|Kingdom||Plantae||Plants, but not fungi, lichens, or algae|
|Subkingdom||Tracheobionta||Vascular plants—plants with a “circulatory system” for delivering water and nutrients|
|Division||Magnoliophyta||Flowering plants, also known as angiosperms|
|Class||Magnoliopsida||Dicotyledons—plants with two initial seed leaves|
|Subclass||Asteridae||A large class that encompasses asters|
|Order||Asterales||Flowering plants with a central disk flower and surrounding petals, like daisies|
|Family||Asteraceae||The aster family, which also includes daisies and sunflowers; from the Greek ἀστήρ, “star,” for the star-shaped flowers|
|Genus||Achillea||Yarrows; “Achillea” means “Achilles,” who used the herb in battle|
About plant names...
This variety of yarrow is a cultivar, a cross between Achillea clypeolata and A. ‘Taygetea’. It was
created in the 1950s by a guy named Alan Bloom. The flowers
are bright lemon yellow.
Identification: Plants are about 18-24" (45-60 cm) in height, somewhat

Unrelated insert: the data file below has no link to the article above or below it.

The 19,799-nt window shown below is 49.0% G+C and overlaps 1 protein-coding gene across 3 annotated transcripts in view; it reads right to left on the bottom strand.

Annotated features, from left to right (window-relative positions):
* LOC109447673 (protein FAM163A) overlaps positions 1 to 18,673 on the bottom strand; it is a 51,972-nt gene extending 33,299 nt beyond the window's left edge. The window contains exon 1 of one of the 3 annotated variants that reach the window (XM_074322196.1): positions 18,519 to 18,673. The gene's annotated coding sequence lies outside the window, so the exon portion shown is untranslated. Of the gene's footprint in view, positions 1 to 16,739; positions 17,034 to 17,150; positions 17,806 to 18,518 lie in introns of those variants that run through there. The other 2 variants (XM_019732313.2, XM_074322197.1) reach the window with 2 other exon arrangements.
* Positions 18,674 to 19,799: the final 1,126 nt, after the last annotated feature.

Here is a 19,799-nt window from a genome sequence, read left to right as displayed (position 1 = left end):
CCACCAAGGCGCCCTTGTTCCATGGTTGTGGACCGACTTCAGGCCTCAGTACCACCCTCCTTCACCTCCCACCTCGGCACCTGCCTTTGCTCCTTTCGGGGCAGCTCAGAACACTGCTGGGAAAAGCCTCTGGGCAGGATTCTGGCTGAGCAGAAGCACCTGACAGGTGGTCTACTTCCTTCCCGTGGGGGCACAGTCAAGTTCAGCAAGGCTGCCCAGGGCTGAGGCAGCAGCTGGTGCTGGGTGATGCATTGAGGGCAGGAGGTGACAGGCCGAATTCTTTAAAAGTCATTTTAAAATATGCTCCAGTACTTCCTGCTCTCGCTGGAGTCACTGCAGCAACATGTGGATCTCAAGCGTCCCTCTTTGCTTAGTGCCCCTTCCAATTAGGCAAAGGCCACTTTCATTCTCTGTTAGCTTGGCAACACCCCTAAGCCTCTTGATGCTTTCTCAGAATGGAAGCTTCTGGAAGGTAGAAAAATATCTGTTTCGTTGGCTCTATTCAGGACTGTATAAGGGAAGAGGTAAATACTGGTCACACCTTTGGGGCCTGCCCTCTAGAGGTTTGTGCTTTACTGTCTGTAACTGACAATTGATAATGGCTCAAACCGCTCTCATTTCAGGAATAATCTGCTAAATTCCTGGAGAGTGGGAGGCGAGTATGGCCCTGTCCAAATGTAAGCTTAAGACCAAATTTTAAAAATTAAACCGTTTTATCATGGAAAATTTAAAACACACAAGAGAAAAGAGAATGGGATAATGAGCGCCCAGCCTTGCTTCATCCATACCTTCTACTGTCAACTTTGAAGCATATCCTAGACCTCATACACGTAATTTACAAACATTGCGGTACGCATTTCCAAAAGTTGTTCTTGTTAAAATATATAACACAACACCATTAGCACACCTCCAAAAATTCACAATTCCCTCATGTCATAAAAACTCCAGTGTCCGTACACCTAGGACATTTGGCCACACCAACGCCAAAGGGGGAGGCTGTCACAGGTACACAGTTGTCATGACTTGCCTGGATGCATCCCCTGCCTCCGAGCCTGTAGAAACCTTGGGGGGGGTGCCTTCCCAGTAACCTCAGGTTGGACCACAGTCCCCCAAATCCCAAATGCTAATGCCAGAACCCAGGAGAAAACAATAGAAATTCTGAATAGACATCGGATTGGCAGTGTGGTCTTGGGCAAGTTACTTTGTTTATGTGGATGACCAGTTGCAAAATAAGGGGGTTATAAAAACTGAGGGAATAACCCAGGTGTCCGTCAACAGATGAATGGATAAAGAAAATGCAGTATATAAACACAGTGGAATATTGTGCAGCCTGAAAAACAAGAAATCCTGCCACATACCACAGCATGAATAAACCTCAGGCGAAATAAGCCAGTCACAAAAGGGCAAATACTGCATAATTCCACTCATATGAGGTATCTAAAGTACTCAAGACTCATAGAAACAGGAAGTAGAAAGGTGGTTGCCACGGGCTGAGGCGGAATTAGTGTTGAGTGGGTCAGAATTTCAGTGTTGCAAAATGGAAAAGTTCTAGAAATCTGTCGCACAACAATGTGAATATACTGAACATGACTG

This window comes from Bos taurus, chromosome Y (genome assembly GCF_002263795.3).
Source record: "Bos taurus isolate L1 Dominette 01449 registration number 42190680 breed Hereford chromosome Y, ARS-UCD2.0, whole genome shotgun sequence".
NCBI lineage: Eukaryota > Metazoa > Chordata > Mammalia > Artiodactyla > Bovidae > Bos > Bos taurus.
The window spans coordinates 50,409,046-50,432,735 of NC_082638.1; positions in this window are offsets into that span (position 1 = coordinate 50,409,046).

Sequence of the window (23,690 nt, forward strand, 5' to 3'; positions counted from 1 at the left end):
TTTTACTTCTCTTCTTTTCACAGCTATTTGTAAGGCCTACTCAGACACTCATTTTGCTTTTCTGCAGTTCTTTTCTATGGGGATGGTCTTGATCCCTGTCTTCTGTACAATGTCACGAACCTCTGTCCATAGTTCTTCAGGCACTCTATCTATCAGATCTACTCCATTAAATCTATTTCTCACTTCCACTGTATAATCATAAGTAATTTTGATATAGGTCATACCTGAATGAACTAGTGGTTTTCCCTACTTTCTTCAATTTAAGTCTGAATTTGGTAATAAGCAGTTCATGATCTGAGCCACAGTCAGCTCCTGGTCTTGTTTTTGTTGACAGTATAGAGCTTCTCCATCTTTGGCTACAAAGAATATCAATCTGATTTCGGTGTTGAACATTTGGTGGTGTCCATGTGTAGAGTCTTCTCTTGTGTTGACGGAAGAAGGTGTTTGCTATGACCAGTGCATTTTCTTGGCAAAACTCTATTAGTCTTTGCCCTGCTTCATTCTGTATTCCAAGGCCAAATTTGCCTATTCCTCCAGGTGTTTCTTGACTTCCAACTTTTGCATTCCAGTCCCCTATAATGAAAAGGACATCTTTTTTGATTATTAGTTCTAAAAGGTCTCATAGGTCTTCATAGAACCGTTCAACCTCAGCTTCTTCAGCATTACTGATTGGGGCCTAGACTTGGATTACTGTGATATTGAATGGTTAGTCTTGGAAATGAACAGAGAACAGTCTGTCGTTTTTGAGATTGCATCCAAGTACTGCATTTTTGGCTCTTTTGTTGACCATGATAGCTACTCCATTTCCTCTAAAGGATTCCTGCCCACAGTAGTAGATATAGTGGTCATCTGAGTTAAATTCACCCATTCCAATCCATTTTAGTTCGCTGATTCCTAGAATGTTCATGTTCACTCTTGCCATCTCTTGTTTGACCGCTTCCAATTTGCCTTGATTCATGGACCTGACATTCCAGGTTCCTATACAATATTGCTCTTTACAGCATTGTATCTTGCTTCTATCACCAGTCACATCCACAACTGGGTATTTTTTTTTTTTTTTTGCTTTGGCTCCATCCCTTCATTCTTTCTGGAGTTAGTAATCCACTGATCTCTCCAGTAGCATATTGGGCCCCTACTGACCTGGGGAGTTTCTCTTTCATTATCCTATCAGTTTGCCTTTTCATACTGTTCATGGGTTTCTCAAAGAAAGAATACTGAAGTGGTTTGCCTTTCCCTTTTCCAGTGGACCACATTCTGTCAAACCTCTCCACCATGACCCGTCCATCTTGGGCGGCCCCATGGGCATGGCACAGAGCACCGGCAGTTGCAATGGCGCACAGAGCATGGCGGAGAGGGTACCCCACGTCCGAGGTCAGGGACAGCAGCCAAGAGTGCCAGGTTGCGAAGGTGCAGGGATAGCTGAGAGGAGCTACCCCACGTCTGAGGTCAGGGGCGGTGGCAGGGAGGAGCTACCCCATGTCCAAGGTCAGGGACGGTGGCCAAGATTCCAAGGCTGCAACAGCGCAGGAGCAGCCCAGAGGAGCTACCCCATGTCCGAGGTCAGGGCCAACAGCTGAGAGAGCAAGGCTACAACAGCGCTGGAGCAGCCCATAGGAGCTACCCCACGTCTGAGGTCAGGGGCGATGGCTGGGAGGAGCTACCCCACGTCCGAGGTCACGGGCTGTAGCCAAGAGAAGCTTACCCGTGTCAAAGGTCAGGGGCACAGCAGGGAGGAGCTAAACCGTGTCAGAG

shorter than wild yarrow. The gray-green, finely divided leaves resembling
feathers are typical of yarrows. The flowerheads, up to 4" (10 cm) across, dense, and long lasting, are
most notable for their bright color. This variety does not spread on its own, so you will probably see
it only in gardens.
Achillea ‘Moonshine’ at the Fine Gardening Plant Guide
Achillea ‘Moonshine’ at the Missouri Botanical Garden
Achillea ‘Moonshine’ description by Thomas H. Kent, last updated 12 Oct 2018.
© FloraFinder.org. All rights reserved.
8/1/2009 · Coastal Maine Botanical Gardens, Boothbay, ME
≈ 2 × 1½" (5.9 × 3.9 cm)
Range: Zones 3-8:
About this map...